Banks offered cheap $200b to help build economy out of recession

The Reserve Bank will offer commercial lenders up to $200 billion in cheap cash to help bolster the recovery from recession with the depth of Australia’s worst economic downturn since the end of World War II to be revealed on Wednesday.

Holding official interest rates at 0.25 per cent, the RBA board on Tuesday surprised markets by extending its term funding facility that enables banks to access low-interest funds that can then flow to small and medium-sized businesses.

RBA to help economy during recession
The Reserve Bank is offering the nation’s banks up to $200 billion to help reduce their costs and boost the economy out of the coronavirus recession by lending to business.

Banks have already drawn down $52 billion under the facility, which was established in March, with RBA governor Philip Lowe saying the total amount now available will be closer to $200 billion. The extra cash will be available between October 1 and June 30 next year.

“The increase and extension to the facility is in response to the ongoing protracted economic weakness and high uncertainty arising from the COVID-19 pandemic,” he said.

Apart from increased lending to businesses, the scheme should help banks keep a lid on interest rates to mortgage customers and replace expensive money borrowed from overseas. It also gives banks the opportunity to buy risk-free government bonds and make a small profit that would also help the states and Canberra reduce their own interest costs.

The move came ahead of the release of the June quarter national accounts, which will confirm the nation’s first recession since 1990-91.

The nation’s economists are tipping a contraction in the quarter of between 5 per cent, forecast by NAB, and 7.2 per cent, which JPMorgan is expecting. That would follow the 0.3 per cent fall in GDP through the first three months of the year.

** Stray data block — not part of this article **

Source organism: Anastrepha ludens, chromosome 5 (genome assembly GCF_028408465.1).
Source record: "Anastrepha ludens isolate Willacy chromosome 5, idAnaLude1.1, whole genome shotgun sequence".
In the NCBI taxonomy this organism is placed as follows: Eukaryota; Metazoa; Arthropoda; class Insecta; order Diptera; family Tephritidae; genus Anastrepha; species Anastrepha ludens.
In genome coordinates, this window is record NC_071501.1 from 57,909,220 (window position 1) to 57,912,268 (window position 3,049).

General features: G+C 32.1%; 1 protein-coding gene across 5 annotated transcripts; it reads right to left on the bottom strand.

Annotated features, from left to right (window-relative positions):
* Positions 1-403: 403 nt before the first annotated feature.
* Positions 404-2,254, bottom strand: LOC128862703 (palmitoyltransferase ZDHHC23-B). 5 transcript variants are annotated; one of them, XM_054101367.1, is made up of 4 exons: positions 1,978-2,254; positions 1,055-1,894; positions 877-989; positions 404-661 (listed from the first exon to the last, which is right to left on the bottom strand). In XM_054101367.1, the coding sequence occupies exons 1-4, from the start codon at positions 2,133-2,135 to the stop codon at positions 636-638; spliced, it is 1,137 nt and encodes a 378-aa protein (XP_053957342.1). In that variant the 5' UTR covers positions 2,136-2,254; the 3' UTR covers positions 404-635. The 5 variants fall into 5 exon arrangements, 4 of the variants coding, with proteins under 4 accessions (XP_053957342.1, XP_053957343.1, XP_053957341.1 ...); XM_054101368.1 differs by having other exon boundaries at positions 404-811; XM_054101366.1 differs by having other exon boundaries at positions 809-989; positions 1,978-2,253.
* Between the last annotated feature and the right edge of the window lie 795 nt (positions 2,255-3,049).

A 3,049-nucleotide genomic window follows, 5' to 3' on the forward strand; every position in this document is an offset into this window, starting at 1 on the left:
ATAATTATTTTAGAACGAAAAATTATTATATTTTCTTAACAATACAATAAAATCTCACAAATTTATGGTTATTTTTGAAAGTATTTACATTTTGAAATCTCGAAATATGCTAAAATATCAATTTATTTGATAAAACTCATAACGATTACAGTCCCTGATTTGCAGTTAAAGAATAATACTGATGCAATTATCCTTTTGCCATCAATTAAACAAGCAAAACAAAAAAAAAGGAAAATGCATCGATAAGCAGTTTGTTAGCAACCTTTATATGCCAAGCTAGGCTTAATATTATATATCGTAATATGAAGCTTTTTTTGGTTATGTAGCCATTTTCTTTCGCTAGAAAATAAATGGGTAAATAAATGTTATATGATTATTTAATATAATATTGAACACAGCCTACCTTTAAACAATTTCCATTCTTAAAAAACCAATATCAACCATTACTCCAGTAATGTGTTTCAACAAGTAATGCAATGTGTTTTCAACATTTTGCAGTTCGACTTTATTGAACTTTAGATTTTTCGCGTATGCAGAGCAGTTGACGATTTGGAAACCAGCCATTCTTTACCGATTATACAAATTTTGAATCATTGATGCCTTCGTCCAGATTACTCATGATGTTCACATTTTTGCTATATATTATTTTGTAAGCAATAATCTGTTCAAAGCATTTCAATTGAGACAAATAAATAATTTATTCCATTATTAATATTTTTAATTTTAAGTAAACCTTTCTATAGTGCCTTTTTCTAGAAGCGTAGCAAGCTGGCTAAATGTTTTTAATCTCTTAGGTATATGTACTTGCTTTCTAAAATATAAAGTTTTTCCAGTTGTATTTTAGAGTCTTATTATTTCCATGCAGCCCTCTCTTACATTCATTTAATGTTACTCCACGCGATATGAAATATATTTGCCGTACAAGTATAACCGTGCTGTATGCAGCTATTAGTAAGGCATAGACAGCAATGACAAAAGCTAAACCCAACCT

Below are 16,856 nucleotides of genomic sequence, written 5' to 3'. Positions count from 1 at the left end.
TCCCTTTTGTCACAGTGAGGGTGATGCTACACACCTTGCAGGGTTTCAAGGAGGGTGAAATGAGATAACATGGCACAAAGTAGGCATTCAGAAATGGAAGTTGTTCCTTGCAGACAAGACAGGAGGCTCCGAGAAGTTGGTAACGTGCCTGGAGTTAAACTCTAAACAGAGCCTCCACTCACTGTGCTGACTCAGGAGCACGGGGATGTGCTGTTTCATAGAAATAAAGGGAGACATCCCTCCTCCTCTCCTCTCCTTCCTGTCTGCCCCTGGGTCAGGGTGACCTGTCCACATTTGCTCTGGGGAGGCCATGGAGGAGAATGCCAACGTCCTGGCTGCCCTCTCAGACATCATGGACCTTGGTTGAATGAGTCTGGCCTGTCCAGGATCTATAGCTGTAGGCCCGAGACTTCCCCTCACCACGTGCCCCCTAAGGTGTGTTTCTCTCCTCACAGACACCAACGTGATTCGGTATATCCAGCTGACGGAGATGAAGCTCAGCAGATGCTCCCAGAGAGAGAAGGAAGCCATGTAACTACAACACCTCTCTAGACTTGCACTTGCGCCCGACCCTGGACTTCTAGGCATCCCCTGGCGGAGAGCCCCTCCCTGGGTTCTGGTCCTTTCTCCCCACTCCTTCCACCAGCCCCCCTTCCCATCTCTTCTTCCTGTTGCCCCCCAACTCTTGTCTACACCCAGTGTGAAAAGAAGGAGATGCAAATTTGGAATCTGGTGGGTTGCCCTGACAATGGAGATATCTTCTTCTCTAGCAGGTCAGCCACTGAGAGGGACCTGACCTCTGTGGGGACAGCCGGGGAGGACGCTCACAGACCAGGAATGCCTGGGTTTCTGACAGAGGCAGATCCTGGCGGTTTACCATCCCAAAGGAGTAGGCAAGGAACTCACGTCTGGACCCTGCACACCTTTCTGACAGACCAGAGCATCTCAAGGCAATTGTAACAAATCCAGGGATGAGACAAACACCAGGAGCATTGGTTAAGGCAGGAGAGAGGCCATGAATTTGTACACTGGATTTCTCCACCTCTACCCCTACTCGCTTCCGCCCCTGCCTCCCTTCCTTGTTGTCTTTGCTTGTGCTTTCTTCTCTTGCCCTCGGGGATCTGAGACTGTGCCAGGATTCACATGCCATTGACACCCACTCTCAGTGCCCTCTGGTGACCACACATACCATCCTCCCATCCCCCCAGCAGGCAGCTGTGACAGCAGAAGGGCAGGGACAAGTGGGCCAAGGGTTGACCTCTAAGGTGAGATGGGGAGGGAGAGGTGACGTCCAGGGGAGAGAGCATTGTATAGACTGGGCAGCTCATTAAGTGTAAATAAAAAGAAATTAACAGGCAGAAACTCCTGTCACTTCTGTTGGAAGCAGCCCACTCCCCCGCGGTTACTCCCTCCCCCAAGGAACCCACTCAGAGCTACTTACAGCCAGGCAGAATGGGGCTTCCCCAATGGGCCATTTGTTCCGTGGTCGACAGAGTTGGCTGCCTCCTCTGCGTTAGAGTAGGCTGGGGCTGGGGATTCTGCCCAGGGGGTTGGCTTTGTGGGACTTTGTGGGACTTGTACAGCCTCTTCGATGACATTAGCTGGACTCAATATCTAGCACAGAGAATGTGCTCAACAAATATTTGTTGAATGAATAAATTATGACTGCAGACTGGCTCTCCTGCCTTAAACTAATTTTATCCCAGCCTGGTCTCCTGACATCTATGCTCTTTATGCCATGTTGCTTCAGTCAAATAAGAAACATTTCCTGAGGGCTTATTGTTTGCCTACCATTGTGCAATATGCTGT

GDP Forecasts by private economists

The previous record quarterly fall in GDP occurred in June 1974 during the first global oil shock.

Annual growth is also expected to turn negative, to contract between 4.3 per cent and 6.5 per cent. Australia’s worst annual result occurred in 1930, during the depths of the Great Depression, when the economy shrank by an estimated 10 per cent.

The impact of the coronavirus recession was evident in the nation’s trade figures, which showed a current account surplus through the quarter of $17.7 billion, the largest on record.

Exports fell 6.7 per cent, led down by an 8.3 per cent drop in coal sales and a 3.2 per cent slip in LNG sales. Iron ore exports defied the drop to grow by 5.4 per cent.

But imports fell by even more, down 12.9 per cent including a 50.5 per cent collapse in service imports such as tourism. Service imports have fallen to their lowest level since 2003.

Separate figures showed state and federal government spending soared 42.3 per cent in the June quarter to a record $255 billion as programs such as JobKeeper and the coronavirus welfare supplement hit taxpayers’ bank accounts.

Dr Lowe, who said the RBA expects unemployment to reach 10 per cent later this year and remain elevated for an extended period of time, warned the recovery out of recession would be both “uneven and bumpy” with Victoria taking a substantial hit.

He signalled more government support on top of low interest rates would be needed to help the economy.

“Fiscal and monetary support will be required for some time given the outlook for the economy and the prospect of high unemployment,” he said.

Treasurer Josh Frydenberg, who will hand down the budget on October 6, said the government had already pumped almost $85 billion into the economy directly through programs like JobKeeper.

He urged the states do more, saying they had promised about 2.4 per cent of GDP worth of support measures while the federal government was offering 15.8 per cent.

But shadow treasurer Jim Chalmers said while the government had promised more than $300 billion it was already planning on winding back its support.

“This recession will be deeper and unemployment queues will be longer because the Morrison government is leaving too many people behind in this first recession in three decades,” he said.

Source

 

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